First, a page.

The best thing you can do is to identify these users as quickly as possible and run away from them as fast as you can. 

They’re shameless in how they use you. They may be one of your clients and they’re seeking to seek a solution for a problem they’re having.

You may have helped them in the past, but now they reach out to one of your competitors and even pay them for their advice…the same advice that you have given them in the past.

Then they turn around and call you and ask what you think of the information or instruction the competitor gave them.

You don’t need these kinds of people in your business… or your life.

They’re time vampires and will use their relationship or friendship with you to suck away your time and energy and end up doing nothing with the advice that you or your competitor gave them.

Doesn’t Trust Anybody Client

They just know that you’re out to get them… to take advantage of them. Businesses and salespeople are crooks who want their money and won’t give anything back in return.

They just expect to be betrayed and think that danger lurks around every corner.

They treat you suspiciously right from the start and consider you guilty until you can somehow prove you’re innocent. 

When you ask questions to determine how to best help them, they automatically become suspicious. They have tons of stories about how their business relationships always turn sour or how they’ve been taken in by a so-called friend.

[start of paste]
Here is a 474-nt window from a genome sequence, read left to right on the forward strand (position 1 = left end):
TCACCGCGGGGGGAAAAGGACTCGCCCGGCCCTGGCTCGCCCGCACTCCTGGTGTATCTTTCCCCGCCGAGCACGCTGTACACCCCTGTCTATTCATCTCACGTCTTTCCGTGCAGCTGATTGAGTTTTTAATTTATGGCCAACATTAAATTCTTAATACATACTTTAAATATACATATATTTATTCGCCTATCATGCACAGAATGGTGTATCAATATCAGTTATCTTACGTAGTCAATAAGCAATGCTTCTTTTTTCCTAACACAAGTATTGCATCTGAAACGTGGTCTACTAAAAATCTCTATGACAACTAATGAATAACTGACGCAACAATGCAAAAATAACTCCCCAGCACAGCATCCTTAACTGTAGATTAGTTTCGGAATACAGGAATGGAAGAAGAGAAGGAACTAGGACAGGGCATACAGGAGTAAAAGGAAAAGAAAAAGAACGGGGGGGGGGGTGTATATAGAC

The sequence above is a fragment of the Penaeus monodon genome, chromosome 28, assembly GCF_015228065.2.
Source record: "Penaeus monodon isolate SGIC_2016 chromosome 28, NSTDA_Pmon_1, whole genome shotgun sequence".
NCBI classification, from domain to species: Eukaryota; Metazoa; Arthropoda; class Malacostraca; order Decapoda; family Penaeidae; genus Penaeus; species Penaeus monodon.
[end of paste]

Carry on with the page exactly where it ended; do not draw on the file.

They just know there’s an angle somewhere and they only need a little time to find it. 

The best you can do for yourself here is to recognize these non-trusters quickly, feel a little sorry for them and leave them to their paranoia and everything else they have to deal with.

So which prospects do you want to deal with, and which clients do you want in your database or book of business? Obviously, it’s the Great clients. 

You and I both know that it’s impossible for you to only deal with this group. But that’s not the point.

What you really want to do is determine how to quickly identify which group the person you’re talking with fits in and deal with them accordingly. 

You must be very careful, here. It’s very easy to pre-judge and miscategorize. You can make mistakes∫.

But just being aware of the different categories and how people in each of them think and operate can give you a heads up and can help you avoid spending too much time with the wrong group of people.

 About Martin Howey

Martin Howey helps executives leave their corporate jobs and start, run, and profit from their own highly profitable, in-demand business consulting practices. He has spent the past 50+ years helping more than 4,000 professionals in over 5-dozen countries monetize their skills, knowledge, and expertise, and pursue their passions in businesses of their own.